Fly and Photos by Loren Williams

I'm not going to try and explain about the exciting cicada when Penn State's very own Greg Hoover has written an excellent article on the subject. Since Greg also fishes I find his words to be particularly relevant. Below is a citation from the article. Under that is a link to the article itself.


"The periodical cicada is a native North American species. It is the longest-lived insect in North America. No other insect in North America generates as much interest and curiosity as do periodical cicadas when they make their sudden, springtime emergence. They are widely distributed over the eastern half of the United States and occur nowhere else in the world.

Periodical cicadas are commonly called or referred to as "17-year locusts." Early American colonists had never seen periodical cicadas. They were familiar with the biblical story of locust plagues in Egypt and Palestine, but were not sure what kind of insect was being described. When the cicadas appeared by the millions, some of these early colonists thought a "locust plague" had come upon them. Some American Indians thought their periodic appearance had an evil significance. The confusion between cicadas and locusts exists today in that cicadas are commonly called locusts. The term "locust" is correctly applied only to certain species of grasshoppers.

There are six species of periodical cicadas, three with a 17-year cycle and three with a 13-year cycle. The three species in each life-cycle group are distinctive in size, color, and song. The 17-year cicadas are generally northern, and the 13-year cicadas southern with considerable overlap in their distribution. In fact, both life-cycle types may occur in the same forest.

For convenience of reference, each "brood" has been designated by a Roman numeral. The numerals I through XVII are assigned to the 17-year broods, and XVIII through XXX to the 13-year broods. The numbering of the 17-year broods began with the 1893 brood which was designated as Brood I. In 1909, Brood XVII appeared, and in 1910, Brood I appeared again. There are at least 13 broods of 17-year cicadas and five broods of 13-year cicadas. "

-Greg Hoover, Sr. Extension Associate
Revised November 2003

Periodical Cicada Article (Greg Hoover, PSU)


The pattern described is my take on some of the more appealing cicada patterns I have seen and used. As typical, I try to make my patterns as simple as possible and still do the job. With cicadas, there are a number of triggers I feel one should try to mimic. First is the obvious stout, robust profile. Cicadas are shorter than most people think, and very broad. I do feel too much emphasis is placed on imitating the coloration of the abdomen. As you will see, I prefer to focus on the profile. Second, cicadas are cumbersome and will certainly make a disturbance when they hit the water. The pattern must be built so that it will "splat" resoundingly. Too much fluff will slow it's descent. Third, cicadas have oversized, and very apparent wings. They need to be included. The trick then is to sum these all into a pattern that will float, catch fish, and not require an epoch at the vise.

I think this pattern suits the bill.


Hook: 2XL Dry Fly Hook, #10
Black 3mm fly foam
Rusty Orange Antron Yarn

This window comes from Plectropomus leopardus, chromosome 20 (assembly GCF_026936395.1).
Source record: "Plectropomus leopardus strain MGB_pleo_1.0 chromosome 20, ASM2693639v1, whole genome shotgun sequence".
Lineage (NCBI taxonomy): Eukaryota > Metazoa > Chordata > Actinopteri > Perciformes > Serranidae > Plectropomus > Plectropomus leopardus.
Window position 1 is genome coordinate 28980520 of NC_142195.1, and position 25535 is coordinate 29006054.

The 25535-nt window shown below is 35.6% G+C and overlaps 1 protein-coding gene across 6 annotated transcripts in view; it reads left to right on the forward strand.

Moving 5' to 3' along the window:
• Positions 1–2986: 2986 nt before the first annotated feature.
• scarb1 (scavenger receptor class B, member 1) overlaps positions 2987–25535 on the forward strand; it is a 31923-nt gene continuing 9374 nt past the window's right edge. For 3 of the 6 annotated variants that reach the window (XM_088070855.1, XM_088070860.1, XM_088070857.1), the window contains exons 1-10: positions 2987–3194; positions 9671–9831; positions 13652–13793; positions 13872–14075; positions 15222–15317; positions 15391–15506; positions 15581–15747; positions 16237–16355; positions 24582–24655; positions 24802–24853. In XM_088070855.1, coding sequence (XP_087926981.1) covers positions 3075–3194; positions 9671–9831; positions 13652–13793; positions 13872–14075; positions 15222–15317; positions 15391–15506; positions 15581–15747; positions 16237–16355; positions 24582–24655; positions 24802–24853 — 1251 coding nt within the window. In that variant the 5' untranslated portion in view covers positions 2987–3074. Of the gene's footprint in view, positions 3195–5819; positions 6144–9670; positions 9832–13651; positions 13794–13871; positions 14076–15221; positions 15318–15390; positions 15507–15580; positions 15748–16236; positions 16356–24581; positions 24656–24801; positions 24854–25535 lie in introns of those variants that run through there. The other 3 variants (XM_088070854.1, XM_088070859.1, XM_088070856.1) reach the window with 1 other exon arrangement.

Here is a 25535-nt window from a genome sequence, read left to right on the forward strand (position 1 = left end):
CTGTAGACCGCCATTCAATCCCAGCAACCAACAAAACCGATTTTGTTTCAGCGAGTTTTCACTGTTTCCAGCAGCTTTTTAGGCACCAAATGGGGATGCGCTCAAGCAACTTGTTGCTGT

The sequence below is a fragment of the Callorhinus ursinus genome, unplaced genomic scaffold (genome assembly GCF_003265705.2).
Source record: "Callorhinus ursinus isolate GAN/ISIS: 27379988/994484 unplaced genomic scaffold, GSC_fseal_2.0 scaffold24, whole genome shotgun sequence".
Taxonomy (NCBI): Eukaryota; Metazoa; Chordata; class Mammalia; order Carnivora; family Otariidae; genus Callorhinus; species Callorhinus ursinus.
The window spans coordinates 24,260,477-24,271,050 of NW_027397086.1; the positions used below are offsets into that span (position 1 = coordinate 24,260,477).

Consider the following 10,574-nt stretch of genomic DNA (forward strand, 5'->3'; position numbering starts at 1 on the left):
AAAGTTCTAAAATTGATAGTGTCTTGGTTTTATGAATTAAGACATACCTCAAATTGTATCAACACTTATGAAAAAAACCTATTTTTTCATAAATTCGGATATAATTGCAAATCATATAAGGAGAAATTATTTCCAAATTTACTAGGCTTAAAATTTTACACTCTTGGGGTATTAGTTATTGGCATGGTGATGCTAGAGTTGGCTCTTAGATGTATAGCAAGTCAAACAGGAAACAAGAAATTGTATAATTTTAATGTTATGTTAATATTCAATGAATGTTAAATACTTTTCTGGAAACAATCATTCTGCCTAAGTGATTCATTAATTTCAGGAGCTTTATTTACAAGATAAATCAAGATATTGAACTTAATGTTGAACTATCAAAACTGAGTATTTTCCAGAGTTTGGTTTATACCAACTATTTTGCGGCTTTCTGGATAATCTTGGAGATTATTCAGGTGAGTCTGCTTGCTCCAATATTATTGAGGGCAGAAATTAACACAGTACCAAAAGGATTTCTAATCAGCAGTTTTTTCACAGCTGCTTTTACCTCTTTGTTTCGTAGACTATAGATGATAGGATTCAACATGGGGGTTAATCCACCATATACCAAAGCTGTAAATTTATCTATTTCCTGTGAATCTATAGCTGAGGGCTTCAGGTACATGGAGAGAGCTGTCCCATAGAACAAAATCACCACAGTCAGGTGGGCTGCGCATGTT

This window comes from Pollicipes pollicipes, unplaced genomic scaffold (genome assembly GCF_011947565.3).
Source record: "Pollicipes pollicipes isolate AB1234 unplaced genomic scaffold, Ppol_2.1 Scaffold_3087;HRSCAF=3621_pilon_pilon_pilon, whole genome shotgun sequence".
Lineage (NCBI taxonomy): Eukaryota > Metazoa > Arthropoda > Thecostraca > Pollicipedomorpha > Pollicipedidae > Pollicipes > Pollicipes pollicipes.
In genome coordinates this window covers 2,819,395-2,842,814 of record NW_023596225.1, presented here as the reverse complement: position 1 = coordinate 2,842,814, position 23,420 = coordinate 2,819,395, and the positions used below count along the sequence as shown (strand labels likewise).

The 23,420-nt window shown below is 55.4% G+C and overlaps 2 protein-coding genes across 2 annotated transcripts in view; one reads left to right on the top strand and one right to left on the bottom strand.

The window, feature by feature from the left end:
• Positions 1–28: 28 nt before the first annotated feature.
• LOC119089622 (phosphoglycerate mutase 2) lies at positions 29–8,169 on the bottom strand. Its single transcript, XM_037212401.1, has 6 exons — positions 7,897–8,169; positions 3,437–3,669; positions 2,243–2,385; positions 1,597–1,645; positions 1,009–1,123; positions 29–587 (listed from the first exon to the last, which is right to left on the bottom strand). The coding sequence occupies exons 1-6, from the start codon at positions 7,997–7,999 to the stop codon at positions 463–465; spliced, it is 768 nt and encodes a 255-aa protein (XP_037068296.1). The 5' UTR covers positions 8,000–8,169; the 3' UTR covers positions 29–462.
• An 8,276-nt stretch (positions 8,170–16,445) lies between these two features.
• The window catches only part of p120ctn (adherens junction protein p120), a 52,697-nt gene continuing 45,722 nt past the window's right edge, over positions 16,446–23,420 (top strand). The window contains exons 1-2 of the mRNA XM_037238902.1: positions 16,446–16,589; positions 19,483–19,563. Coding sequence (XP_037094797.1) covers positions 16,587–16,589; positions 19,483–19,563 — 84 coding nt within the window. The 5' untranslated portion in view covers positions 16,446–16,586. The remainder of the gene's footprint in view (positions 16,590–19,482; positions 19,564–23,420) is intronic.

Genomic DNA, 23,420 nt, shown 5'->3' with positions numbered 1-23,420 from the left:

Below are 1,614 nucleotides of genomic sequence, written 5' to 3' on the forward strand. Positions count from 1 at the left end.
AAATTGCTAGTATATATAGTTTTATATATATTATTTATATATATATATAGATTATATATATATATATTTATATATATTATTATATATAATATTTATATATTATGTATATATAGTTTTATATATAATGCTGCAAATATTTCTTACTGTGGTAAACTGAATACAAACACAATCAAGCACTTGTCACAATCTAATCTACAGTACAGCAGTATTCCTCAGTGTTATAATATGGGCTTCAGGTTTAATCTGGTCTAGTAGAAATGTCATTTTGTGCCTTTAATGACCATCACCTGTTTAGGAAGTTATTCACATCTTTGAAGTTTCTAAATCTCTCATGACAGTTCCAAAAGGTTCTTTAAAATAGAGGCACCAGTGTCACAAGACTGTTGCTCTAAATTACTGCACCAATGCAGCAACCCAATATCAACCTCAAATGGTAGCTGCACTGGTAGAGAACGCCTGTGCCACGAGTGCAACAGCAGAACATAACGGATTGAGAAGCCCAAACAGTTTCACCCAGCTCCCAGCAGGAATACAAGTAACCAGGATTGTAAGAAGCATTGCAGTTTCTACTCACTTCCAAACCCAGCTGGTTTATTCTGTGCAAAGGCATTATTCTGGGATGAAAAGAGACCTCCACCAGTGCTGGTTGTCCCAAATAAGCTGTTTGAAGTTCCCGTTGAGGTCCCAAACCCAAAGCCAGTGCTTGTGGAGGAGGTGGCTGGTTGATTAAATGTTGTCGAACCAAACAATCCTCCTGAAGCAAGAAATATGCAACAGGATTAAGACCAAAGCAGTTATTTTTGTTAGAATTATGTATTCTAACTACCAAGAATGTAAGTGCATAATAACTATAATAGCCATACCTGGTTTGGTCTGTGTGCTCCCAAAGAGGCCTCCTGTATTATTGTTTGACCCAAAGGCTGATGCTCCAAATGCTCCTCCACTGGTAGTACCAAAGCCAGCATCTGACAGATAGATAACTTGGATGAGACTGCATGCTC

Over Body:
Black 3mm Fly Foam
Pearl Krystal Flash
Thorax: Rusty Orange Antron Yarn
Black 3 mm Fly Foam
Orange Centipede Legs

Click photos to enlarge!

Place your barbless 2XL #10 dry fly hook in the vise.

Lay a base of thread back to the rear of the shank. Then cut a slip of foam roughly equal to 1.25 to 1.5 times the hook gap.

Trim the foam to a point about as long as the hook shank.

Obtain some brush-on super glue.

Brush on a layer of glue over the thread base. This will secure the foam to the hook and prevent the fly from spinning around the shank.

Place the foam point on the hook shank and bind it forward then back with open tight thread wraps. We are trying to protect the integrity of the foam to assist with floatation, if you bind it with too many wraps it will not float.

Select and 8-inch section of thin rusty orange antron.

Secure it to the underbody, stopping the thread at about the 2/3 mark.

Wrap the antron forward to the thread...

...back to the bend...

...and forward to the thread again. Secure it with a few tight thread wraps and let it hang.

Fold the foam forward and allow it to cup around the sides as shown.

Bind it down to the hook with thread wraps forward to the eye, then back again. Be sure the wraps are tight and it's OK to add some super glue underneath for security.

Wrap the remaining antron forward...

Then back to the 2/3 mark where it is secured with thread.

Clip the excess.

Select a healthy dollop of pearl Krystal Flash.

Secure the strands, with one end facing rearward, the other forward, to the far side of the thorax right at the rear edge of the antron band. 3 or 4 tight wraps will suffice.

Next, fold the forward-facing tips to the rear on the near side of the thorax.

Secure them in position with several thread wraps.

Clip the wings to be a good bit longer than the body.

Fold the foam to the rear, again allowing it to cup slightly around the sides.

Secure the foam with several very tight thread wraps.

Clip the excess foam short, leaving enough to be pleasing to the eye and to act to keep the wings spend.

Obtain some orange Centipede Legs.

Remove one strand and secure it to the far side of the fly as shown, directly atop the thread band used to secure the foam and wings.

Clip the legs to length.

Repeat on the near side with the remaining length of rubber.

Whip finish at the same location.

Cement the thread band well (I use the same super glue) and you have the finished product!

Bottom view showing the optional banding with a permanent marker.